Connecticut Governor Ned Lamont has criticized the U.S. Centers for Disease Control and Prevention for recommending a pause of the Johnson & Johnson COVID-19 vaccinations.

Shootings are on the rise in some of Connecticut’s biggest cities. Some lawmakers from those cities want more money for gun violence prevention.

Federal investigators said Tuesday that pilot error and poor engine maintenance contributed to the destruction of a vintage B-17 airplane, which crashed and killed seven people at Bradley International Airport on Oct. 2, 2019.

A health care worker administers a COVID-19 vaccine at the FEMA mobile unit in Bridgeport, Connecticut, in March.
Tony Spinelli / Connecticut Public

All six New England states are pausing use of the single-dose Johnson & Johnson vaccine. The decisions follow a federal recommendation for a pause while investigators look into six cases of a rare and severe blood clot reported in women who received the vaccine.

Hartford police have confirmed that a 3-year-old boy died of gunshot injuries suffered in a drive-by shooting in the city Saturday afternoon. Rondell Jones was in a car with his mother and two older siblings when he was shot.

About two hours later, a 16-year-old was killed and another person injured in a shooting about a mile from the first. Investigators do not believe the two incidents are linked. The 16-year-old was later named by police as Jamari Preston of New Britain.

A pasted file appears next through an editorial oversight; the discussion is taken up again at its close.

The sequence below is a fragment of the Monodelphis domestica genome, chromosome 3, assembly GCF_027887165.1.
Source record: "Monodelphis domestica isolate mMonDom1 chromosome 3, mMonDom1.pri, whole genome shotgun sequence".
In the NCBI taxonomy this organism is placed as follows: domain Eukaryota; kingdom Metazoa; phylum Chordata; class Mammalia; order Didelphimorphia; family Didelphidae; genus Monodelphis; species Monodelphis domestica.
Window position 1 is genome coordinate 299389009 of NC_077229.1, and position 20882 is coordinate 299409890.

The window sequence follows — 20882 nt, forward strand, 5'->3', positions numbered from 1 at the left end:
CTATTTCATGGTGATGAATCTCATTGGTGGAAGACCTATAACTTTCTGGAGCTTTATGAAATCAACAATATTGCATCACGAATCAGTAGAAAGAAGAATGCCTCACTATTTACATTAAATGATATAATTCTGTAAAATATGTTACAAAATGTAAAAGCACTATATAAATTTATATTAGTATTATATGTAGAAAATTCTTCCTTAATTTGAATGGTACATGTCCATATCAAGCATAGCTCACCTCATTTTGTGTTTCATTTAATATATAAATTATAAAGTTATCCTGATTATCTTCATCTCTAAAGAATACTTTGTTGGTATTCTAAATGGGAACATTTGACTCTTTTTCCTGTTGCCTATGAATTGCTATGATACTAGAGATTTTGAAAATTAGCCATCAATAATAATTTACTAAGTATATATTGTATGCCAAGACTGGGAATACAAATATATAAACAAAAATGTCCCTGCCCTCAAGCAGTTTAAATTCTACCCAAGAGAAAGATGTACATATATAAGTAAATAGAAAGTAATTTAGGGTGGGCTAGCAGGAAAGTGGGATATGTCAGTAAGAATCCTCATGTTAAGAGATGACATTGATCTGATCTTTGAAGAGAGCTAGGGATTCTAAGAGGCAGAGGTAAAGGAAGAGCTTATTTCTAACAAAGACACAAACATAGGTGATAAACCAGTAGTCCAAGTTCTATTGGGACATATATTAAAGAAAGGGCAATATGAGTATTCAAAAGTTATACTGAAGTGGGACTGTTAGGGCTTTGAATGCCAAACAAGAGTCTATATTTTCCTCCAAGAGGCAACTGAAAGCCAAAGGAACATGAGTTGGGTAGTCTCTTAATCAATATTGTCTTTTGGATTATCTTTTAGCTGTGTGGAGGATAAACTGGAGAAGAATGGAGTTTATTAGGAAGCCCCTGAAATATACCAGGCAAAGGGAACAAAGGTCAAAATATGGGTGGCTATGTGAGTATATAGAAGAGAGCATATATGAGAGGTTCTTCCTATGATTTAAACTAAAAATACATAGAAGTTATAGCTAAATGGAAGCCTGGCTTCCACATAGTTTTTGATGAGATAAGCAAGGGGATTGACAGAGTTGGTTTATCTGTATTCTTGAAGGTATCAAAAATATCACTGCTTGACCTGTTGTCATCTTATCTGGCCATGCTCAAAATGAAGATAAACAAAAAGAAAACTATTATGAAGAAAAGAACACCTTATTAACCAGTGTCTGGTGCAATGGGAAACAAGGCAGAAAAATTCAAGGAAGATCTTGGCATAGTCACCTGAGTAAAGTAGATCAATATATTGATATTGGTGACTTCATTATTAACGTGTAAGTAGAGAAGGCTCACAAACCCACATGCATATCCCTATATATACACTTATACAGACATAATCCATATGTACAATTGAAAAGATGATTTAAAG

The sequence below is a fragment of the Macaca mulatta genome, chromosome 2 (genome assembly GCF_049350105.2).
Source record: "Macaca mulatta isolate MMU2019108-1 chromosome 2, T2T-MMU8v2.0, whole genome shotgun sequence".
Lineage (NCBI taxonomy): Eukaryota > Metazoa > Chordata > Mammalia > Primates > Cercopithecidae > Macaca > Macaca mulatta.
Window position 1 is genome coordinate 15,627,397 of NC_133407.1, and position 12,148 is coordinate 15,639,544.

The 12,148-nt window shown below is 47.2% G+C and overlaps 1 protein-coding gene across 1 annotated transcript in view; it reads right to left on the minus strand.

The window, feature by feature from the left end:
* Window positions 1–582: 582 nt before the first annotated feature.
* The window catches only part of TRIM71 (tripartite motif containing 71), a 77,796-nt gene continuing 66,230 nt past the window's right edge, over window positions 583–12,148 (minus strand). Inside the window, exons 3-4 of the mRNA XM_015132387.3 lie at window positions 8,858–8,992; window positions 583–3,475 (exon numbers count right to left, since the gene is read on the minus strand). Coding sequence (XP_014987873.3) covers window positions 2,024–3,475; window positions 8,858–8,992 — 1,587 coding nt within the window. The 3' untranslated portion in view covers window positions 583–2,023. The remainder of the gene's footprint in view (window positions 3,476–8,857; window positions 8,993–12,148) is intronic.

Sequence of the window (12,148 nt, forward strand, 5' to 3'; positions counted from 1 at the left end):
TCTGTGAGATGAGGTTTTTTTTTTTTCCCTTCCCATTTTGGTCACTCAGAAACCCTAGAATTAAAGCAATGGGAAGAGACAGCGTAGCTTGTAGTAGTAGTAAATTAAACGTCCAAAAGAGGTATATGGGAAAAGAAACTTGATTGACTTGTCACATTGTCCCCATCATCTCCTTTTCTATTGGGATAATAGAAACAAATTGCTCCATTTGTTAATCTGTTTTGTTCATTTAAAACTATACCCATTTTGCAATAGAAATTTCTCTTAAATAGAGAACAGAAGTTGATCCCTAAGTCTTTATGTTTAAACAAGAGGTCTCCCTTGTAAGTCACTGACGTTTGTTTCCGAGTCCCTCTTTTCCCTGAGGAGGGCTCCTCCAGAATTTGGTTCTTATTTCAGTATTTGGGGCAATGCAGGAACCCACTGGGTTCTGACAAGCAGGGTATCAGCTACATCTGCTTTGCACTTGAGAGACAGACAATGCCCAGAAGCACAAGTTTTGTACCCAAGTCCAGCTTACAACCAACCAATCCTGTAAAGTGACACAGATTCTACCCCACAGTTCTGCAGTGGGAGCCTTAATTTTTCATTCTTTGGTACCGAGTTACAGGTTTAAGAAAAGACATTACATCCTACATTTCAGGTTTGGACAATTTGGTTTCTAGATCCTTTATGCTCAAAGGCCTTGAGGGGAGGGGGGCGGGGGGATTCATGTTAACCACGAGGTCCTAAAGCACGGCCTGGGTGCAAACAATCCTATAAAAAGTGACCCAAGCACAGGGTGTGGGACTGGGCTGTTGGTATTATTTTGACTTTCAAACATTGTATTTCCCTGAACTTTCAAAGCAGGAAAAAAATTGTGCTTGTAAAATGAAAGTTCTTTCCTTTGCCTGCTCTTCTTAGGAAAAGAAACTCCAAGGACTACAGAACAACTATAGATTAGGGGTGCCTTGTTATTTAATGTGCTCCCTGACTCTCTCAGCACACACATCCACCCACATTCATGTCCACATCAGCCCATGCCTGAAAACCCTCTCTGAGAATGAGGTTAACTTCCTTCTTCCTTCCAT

Gov. Ned Lamont’s administration is one step closer to legalizing recreational marijuana after Senate Bill 888, proposed by the governor himself, was voted out of the state’s judiciary committee on Tuesday. 

Connecticut’s Democratic governor and Massachusetts’s Republican governor have collaborated on legislation they say would reduce the cost of prescription drugs for their residents.

As Springfield, Massachusetts, schools get ready to open for in-school learning, Rebecca Johnson School custodian Frederick Mogilka Jr. shows a cart of classroom cleaning products to Mayor Domenic Sarno and Superintendent Daniel Warwick.
Don Treeger / The Republican /

Many Massachusetts schools will open for full, in-person learning on April 5. Others, including Springfield, will start with a hybrid model, and bring back younger students first.

Amtrak's Northeast Regional line rolls through Connecticut past a gas power plant.
Annie Ropeik / New Hampshire Public Radio

President Biden’s $2.3 trillion infrastructure plan could bring expanded or improved Amtrak train service to every state in New England.

East Windsor town officials want to know why the future of their casino project is being shoehorned into sports betting legislation.

A funeral service for Black Americans lynched and never buried was held in 2016 at a church in Springfield, Massachusetts. The story of Dr. Shirley Jackson Whitaker and why she produced the funeral is featured in the documentary "Ashes to Ashes."
Ben Moon /

Updated at 3:59 p.m. on March 31